and
Note that Eqs. (5) and (6) represent dispersionless interfaces. The effects of dispersion have been treated for planar interface in^{38}. The overall field distribution is then calculated along arbitrary geometry by updating fields considering Supplementary Eqs. (5) and (6) and Eqs. (5) and (6).
Arbitrarily shaped perfectly absorbing metasurfaces
To validate our FDTDbased numerical algorithm based on the conformal boundary optics theory, we propose solving some examples in a twodimensional space. The first example is a perfectly absorbing planar metasurface placed at z=0, suspended in the air, as shown in Fig. 2a. The illumination is a TM polarised light which propagates to the interfaces at a wavelength of λ=600 nm. The spatial grid step is ds=15 mm, and the time step is dt=2.5e−17s. An ideal absorbing surface is defined by r=t=0, which, according to Eq. (1) on the layer susceptibilities, leads to \(\chi _{{\mathrm{ee}}} = 2\sqrt {\varepsilon _0/\mu _0} /{\mathrm{j}}\omega\) and \(\chi _{{\mathrm{mm}}} = 2\sqrt {\mu _0/\varepsilon _0} /{\mathrm{j}}\omega\). For the purpose of launching a broad distribution of transverse momentum at the interface, we place a point source in the centre of the simulated area and place the absorbing metasurfaces to form a 6.3 μm×6.3 μm rectangular frame surrounding the point source (blue dashed line in Fig. 2a). The uniaxial perfect matched layer (UPML) is used as the conventional absorbing boundary conditions on the outermost regions of the simulated area (7.5 μm × 7.5 μm for 600 nm wavelength), i.e., right after passing through the metasurface in the dashed blue line. The UPML thickness of 0.27 μm (~λ/2) surrounding the simulation area has been chosen to cancel backward reflection, mimicking freespace outgoing propagation. Figure 2a shows the magnetic field distribution after light propagation through the absorbing metasurface as defined by Supplementary Eqs. (5) and (6). We observe that the wavefront inside the region enclosed by the metasurface is exactly equivalent to freespace propagating light in the air, meaning that reflection is cancelled along the metasurface boundaries. Beyond the metasurface, the amplitude of the transmitted fields is on an order of magnitude smaller (1e−5) than the incident light. These observations (r=0, t=0) indicate that the incident light has been absorbed by our simplified version of perfectly absorbing metasurfaces. To illustrate quantitatively the amplitude of the fields inside and beyond the metasurface boundaries, we present the cross line profile of the field distribution following the white dashed line along the x axis at y=0, as seen in Fig. 2a. The result in Fig. 2b already indicates that the waves are perfectly absorbed by a single layer metasurface, which may have interesting numerical application in replacing the PML in conventional FDTD simulations, having the advantage of significantly reducing computational time. For comparison, conformal boundary optics calculations have been performed to mimic, in example 2, a perfectly absorbing circular metasurface. The chosen circular metasurface is described by expression f(R, θ, n)=R−10λ. We impose the same perfectly absorbing condition, leading to the following susceptibilities for the cylindrical layer \(\chi _{{\mathrm{ee}}}^{rr} = \chi _{{\mathrm{ee}}}^{\theta \theta } = 2\sqrt {\varepsilon _{\mathrm{0}}/\mu _{\mathrm{0}}} /{\mathrm{j}}\omega\) and \(\chi _{{\mathrm{mm}}}^{zz} = 2\sqrt {\mu _0/\varepsilon _0} /{\mathrm{j}}\omega\). From Eq. (4), the susceptibilities in the (x, y, z) coordinate system is \(\chi _{{\mathrm{ee}}}^{rx} = \chi _{{\mathrm{ee}}}^{\theta y} = 2\sqrt {\varepsilon _0/\mu _0} /{\mathrm{j}}\omega\) and \(\chi _{{\mathrm{mm}}}^{zz} = 2\sqrt {\mu _0/\varepsilon _0} /{\mathrm{j}}\omega\). The field distribution of light passing through an interface of radius R=3 μm is shown in Fig. 2c. As with the planar case, the reflected and transmitted light are zero after interacting with our designer curved absorbing metasurface. This observation is also supported by quantitative measurements of the cross line profile of the field distribution along the x axis at plane y=0 (Fig. 2d). We observe that H_{z}=0 when R>10λ, meaning that we obtain perfect absorption for the metasurface interface.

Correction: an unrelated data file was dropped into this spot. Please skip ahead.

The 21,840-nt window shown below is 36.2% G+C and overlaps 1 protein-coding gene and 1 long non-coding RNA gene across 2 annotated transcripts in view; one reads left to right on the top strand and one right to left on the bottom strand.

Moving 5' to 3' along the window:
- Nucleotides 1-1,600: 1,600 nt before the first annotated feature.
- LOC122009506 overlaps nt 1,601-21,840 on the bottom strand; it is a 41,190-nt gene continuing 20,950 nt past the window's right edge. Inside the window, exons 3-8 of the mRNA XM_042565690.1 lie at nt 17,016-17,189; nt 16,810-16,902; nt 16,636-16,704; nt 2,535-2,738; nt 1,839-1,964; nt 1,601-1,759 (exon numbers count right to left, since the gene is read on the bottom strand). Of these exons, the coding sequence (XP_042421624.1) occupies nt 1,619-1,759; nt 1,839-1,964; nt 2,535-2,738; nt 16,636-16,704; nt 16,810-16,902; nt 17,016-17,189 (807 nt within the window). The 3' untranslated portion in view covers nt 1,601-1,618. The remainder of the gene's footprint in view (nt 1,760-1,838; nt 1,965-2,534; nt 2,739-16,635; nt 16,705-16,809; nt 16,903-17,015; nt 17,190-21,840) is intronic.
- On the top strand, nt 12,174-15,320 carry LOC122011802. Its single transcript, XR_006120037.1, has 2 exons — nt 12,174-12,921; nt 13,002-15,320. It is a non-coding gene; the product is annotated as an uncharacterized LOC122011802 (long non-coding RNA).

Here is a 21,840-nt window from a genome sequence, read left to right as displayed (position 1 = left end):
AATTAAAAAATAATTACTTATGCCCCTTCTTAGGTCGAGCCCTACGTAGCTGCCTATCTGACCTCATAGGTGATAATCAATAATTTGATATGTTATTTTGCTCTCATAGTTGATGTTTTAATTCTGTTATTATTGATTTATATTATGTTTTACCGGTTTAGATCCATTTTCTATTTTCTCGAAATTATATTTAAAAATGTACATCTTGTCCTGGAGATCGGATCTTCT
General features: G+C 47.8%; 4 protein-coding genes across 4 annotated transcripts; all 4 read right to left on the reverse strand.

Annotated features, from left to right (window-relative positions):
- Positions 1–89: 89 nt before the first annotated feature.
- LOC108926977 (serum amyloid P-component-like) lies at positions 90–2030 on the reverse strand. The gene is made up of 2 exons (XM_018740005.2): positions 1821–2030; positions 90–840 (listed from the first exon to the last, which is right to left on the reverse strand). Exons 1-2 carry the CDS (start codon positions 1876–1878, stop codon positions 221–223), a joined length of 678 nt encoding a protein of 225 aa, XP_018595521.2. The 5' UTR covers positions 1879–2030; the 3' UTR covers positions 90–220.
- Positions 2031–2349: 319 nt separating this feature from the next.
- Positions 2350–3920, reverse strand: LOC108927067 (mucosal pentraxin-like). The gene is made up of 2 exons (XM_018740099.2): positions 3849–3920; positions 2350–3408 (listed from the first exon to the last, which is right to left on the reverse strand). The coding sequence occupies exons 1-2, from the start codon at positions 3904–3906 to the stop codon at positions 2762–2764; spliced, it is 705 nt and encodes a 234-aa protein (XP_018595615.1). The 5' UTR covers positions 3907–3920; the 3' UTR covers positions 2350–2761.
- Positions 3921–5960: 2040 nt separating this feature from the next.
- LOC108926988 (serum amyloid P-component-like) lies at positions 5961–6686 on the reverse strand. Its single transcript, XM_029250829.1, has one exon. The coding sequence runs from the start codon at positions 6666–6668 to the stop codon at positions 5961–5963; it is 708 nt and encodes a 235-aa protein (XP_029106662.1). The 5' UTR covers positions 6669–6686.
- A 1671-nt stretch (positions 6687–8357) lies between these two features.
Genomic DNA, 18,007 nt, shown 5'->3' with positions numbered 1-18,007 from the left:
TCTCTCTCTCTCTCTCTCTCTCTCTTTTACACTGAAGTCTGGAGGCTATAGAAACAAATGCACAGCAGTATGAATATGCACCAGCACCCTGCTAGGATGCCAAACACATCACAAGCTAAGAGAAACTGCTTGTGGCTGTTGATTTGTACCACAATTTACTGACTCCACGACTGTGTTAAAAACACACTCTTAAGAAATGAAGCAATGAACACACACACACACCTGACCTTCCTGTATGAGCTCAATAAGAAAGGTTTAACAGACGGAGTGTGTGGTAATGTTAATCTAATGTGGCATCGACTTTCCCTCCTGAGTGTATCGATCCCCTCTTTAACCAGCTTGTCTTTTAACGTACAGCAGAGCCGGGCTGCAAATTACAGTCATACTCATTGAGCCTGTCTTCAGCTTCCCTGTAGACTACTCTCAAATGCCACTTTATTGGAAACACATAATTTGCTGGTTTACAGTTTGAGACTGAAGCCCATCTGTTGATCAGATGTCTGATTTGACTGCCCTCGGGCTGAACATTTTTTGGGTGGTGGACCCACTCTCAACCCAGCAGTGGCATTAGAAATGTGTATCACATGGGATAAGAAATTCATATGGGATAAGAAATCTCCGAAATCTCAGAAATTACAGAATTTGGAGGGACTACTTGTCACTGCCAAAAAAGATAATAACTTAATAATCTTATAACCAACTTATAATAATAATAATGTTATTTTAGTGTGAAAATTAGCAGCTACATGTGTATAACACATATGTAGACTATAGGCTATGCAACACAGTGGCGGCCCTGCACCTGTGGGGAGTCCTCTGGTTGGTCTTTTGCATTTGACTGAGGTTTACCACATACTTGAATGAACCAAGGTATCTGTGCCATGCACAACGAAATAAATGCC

Nonplanar metasurface beam deflectors